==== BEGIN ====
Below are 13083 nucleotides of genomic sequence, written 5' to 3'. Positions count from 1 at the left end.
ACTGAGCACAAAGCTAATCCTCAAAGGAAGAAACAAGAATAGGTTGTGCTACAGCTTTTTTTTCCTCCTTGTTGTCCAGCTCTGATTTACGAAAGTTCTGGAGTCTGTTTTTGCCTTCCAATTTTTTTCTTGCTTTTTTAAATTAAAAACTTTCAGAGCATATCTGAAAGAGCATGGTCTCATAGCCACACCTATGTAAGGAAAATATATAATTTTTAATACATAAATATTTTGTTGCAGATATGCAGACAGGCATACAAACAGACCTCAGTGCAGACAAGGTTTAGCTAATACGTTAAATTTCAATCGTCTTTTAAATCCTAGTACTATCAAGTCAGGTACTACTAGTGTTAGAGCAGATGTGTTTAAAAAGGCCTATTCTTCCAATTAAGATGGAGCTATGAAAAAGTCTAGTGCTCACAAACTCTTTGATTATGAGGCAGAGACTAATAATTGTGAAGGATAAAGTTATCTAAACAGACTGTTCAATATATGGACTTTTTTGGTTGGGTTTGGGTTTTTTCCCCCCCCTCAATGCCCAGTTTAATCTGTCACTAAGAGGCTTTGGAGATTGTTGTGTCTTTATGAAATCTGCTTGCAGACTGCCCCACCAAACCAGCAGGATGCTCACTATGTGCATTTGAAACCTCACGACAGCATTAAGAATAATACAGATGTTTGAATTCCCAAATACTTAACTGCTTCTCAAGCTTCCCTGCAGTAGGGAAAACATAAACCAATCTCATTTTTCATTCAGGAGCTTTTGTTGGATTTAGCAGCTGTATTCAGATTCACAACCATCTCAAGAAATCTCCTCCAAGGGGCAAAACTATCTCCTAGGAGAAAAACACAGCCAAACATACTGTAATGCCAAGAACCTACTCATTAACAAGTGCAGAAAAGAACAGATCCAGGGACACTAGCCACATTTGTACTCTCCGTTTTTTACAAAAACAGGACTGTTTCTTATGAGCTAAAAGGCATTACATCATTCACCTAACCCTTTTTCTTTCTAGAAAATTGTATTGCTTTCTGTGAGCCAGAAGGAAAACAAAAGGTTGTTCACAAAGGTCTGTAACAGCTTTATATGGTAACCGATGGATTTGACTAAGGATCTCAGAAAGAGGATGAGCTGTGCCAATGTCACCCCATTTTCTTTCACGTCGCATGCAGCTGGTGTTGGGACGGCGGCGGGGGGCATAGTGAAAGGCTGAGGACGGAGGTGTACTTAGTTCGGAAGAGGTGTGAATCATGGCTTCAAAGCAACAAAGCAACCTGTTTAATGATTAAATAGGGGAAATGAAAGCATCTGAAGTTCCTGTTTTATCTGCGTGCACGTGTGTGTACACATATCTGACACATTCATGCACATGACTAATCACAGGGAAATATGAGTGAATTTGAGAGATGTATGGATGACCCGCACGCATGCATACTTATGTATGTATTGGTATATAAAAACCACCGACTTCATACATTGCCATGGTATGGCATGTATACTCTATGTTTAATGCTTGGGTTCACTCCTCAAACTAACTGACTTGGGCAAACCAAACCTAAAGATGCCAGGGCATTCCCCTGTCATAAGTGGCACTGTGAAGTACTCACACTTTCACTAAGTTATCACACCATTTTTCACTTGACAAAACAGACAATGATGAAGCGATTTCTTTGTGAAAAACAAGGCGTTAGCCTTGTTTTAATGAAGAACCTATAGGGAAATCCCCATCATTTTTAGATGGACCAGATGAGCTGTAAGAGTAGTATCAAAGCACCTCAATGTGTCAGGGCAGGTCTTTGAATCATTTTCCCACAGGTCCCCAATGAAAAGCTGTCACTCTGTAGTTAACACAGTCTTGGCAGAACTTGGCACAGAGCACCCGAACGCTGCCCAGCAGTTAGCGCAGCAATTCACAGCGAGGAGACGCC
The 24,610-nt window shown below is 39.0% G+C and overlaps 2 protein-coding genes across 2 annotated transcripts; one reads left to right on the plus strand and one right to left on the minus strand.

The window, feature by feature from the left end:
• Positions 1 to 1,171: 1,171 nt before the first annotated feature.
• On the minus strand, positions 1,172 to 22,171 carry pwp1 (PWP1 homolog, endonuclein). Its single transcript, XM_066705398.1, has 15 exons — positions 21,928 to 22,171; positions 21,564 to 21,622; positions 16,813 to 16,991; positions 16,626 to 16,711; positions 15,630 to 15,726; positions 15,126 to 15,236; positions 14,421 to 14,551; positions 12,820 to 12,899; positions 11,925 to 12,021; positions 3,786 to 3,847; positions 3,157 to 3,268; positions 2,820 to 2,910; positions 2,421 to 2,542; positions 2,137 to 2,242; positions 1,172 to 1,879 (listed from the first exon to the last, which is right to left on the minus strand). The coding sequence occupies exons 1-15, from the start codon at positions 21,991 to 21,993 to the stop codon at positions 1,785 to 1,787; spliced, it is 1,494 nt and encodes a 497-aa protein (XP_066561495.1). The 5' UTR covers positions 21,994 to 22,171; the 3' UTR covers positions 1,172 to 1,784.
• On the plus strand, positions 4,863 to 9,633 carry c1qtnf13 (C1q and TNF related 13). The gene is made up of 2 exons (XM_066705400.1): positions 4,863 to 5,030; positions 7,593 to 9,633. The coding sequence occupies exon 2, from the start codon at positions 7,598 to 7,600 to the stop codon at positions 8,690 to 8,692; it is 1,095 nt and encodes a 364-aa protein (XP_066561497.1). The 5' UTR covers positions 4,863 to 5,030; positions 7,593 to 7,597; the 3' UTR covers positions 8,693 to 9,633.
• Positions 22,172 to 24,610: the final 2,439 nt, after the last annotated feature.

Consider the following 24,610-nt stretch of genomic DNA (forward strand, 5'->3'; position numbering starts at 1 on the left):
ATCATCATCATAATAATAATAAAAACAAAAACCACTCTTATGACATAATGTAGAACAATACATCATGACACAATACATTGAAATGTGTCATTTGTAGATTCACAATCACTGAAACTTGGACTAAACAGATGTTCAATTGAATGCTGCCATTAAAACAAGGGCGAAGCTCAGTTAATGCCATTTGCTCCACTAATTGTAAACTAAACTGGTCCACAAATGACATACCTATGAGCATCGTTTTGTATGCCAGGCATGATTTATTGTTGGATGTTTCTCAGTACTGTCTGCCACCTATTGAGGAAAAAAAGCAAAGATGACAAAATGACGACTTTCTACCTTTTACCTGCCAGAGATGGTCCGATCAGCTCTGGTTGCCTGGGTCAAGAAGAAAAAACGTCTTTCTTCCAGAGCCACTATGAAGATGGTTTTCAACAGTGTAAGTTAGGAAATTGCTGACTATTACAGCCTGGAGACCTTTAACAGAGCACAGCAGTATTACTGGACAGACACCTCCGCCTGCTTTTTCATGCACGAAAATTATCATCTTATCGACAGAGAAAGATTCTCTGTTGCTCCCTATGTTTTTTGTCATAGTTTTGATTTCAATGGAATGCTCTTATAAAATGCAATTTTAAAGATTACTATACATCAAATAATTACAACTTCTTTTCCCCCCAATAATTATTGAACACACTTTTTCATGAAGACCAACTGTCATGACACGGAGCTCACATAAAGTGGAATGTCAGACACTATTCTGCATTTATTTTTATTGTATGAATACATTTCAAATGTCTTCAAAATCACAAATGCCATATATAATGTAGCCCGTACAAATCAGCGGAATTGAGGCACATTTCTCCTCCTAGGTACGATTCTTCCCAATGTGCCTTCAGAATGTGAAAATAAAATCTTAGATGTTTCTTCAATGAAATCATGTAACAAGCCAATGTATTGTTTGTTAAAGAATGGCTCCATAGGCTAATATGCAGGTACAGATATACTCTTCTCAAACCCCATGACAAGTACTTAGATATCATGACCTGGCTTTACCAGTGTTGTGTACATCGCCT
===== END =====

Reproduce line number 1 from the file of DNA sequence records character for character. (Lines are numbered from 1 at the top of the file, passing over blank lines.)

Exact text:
Below are 13083 nucleotides of genomic sequence, written 5' to 3'. Positions count from 1 at the left end.